The Mahabharata would have the mighty Bhim live unconquered, virtually indestructible. Aeons later, the eponymous app has gone from strength to strength, but may not prove immortal. UPI-powered Bharat Interface for Money (BHIM) was among the first tide of apps launched to complete digital payments using Universal Payments Interface (UPI).
It’s been quite a year. Growth has been impressive, to say the least. The number of banks live on BHIM have more than doubled to 65. The volume of transactions has magnified a whopping 212 times and the amount of money transacted ballooned 1,660 times. While that’s the growth in one year from BHIM’s launch, in December 2016, month-on-month growth has slowed down, particularly in the last six months. For all its imposing metrics, BHIM’s greatest contribution has been less in enabling digital payments and more in creating an ecosystem that has helped India advance digital payments by about half a decade. BHIM as a percentage of total UPI transactions declined from 40% in January 2017 to 6.27% in December, though value transacted grew marginally from 21% to 23% in the same period.
Fewer people were using BHIM, but value increased as digital payment transactions have overall grown during the period. Newbies such as Google Tez and the more venerable MobiKwik, Paytm or PhonePe seem to have stolen some of BHIM’s thunder. Paytm, for instance, went live on UPI in the middle of last year and claims 15-20% share of UPI transactions. PLAYING THE MASCOT A lot of the attraction of digital payment apps lies in cashbacks and freebies, and part in the convenience of it all. As a result, it’s apps like BHIM, not pushed by any venture interest, that are seeing slower growth. BHIM is managed by the not-for-profit National Payments Corporation of India (NPCI). “BHIM has been a talisman for digital payments,” says Bipin Preet Singh, co-founder, MobiKwik, which claims 65 million users. “At events like the Olympics, you have a mascot. BHIM was mascot for UPI. It created awareness and trust among users at the peak of demonetisation. Others followed.” As of January 1, 2018, BHIM had recorded 21.65 million downloads on Android and 1.03 million on Apple iOS. Vivek Balgavi, fintech lead for consultancy Price water house Coopers (PwC) feels BHIM has served its purpose. “BHIM was launched to showcase UPI’s potential. Its limitation has been lack of marketing.” The government hasn’t taken its foot off the pedal on digital payments. But to catch the attention of the consumer — who may be hanging out on Facebook, Twitter, Linkedin, WhatsApp or other social media platforms — the payment app needs to go there, a task that the likes of PhonePe are more easily able to do, with their considerable marketing heft.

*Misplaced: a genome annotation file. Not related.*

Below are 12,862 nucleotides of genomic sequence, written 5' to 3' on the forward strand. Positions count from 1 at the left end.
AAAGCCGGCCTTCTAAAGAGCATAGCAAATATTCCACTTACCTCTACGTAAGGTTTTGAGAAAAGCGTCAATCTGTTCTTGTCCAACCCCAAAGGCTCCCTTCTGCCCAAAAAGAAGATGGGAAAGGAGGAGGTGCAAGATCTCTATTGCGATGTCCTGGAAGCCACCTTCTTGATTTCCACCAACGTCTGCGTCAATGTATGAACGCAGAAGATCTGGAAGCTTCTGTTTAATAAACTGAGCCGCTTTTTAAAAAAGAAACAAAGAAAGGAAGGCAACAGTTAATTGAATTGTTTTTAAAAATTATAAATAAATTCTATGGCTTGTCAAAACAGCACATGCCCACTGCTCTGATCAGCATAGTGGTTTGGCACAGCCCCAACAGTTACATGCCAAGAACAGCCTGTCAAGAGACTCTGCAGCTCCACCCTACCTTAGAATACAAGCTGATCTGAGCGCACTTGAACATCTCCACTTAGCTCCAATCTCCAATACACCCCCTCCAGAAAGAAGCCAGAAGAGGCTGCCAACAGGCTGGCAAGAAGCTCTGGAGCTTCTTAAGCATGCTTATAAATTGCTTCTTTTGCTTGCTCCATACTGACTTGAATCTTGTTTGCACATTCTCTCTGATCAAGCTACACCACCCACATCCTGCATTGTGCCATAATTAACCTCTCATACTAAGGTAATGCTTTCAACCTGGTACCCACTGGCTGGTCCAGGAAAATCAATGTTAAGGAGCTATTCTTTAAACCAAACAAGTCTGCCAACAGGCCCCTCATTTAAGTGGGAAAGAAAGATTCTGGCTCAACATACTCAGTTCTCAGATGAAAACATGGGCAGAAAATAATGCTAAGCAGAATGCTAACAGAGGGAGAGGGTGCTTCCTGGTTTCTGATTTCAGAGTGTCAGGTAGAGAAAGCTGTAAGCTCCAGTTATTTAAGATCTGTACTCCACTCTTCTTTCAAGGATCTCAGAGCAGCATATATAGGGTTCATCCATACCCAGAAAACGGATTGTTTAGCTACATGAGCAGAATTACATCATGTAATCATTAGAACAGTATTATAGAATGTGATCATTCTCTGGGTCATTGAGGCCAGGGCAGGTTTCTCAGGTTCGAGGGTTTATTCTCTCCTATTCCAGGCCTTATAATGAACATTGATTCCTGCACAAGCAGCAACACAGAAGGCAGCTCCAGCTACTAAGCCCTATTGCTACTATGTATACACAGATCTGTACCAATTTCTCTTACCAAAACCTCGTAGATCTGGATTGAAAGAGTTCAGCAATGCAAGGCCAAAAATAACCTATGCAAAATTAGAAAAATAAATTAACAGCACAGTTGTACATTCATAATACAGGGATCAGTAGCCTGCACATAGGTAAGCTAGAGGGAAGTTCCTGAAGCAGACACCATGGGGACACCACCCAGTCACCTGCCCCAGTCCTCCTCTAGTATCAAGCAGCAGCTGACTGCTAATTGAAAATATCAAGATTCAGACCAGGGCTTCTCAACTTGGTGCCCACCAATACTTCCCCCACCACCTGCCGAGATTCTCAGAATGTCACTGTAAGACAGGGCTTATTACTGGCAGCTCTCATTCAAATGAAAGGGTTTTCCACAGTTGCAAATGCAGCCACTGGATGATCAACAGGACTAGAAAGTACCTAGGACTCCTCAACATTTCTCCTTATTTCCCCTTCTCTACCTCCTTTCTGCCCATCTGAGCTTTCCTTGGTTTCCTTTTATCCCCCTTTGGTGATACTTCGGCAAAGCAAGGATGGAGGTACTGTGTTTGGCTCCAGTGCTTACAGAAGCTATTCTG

“The new normal is, the bank is expected to go to the customer and not the other way round. The customer is on the social platform and whoever taps her there, gets the business,” says Balgavi of PwC. BHIM’s achievement has been in accelerating use of UPI, giving rise to the wave that apps such as Google Tez are riding.
Tez, launched in September, crossed 12 million active users and over half-amillion merchants by December 5. It was helped on its way by incentives such as a chance to win Rs 1,000-1 lakh every week, which does the additional trick of weaning users away from BHIM. Amazon offers 10% discount on digital payments and here, the more popular apps, wallets or cards score over others. WHAT’S BEYOND Ritesh Pai, chief digital officer, Yes Bank, says, “Overall, BHIM was a very positive move. It also helped penetrate the digital payments ecosystem. A lot of smaller banks, like cooperatives, use BHIM as they may not have the wherewithal to develop their own apps.”
Nonetheless, going less cash is still a long off. Even as more and more people pay electronically post-demonetisation, usage fluctuates — flat some months and spiking in others. Merchants are reluctant to invest in tools like point of sale machines to use debit/credit cards. And most digital payments are P2P rather than among businesses or between merchants and consumers. Of a total of 107 million digital transactions in November, only 10 million were merchant transactions and the rest P2P. NPCI is not developing the merchant ecosystem, which may prove to be its Achilles’ heel.
To encourage digital payments, merchant discount rate (MDR) on debit cards was reduced from 0.75% to 0.5% in December by the Reserve Bank for transactions below Rs 2,000. MDR is charged by banks to merchants to enable payments via cards. Post March 31, RBI will review the framework for digital payment charges in consultation with stakeholders. UPI crossed the Rs 10,000 crore transactions mark for the first time in December 2017. The next challenge is to create interoperable platforms, like enabling a Delhi metro card to be used to pay for daily need items or inter-wallet payment. MobiKwik, for one, is looking at expanding wallet use to include insurance, lending and money transfers for corporates.
According to a Google report, total payments via digital platforms in India are expected to touch $500 billion by 2020. By then, the current lot of fintech startups will be worth around $3 billion. As one developer jokes, if there’s another demonetisation or cash squeeze, people will certainly panic less, but digital platforms are likely to crash under the enormous load! Amrish Rau, chief executive, PayU, a gateway for online payments, believes that as usage of UPI increases via BHIM and other apps, credit in India could grow digitally, not via plastic (cards). “In the next five years, digital platforms will eclipse traditional and card-based systems for loans, other financial products and payments.” While this BHIM may not be strong enough, the army it has created will certainly win all.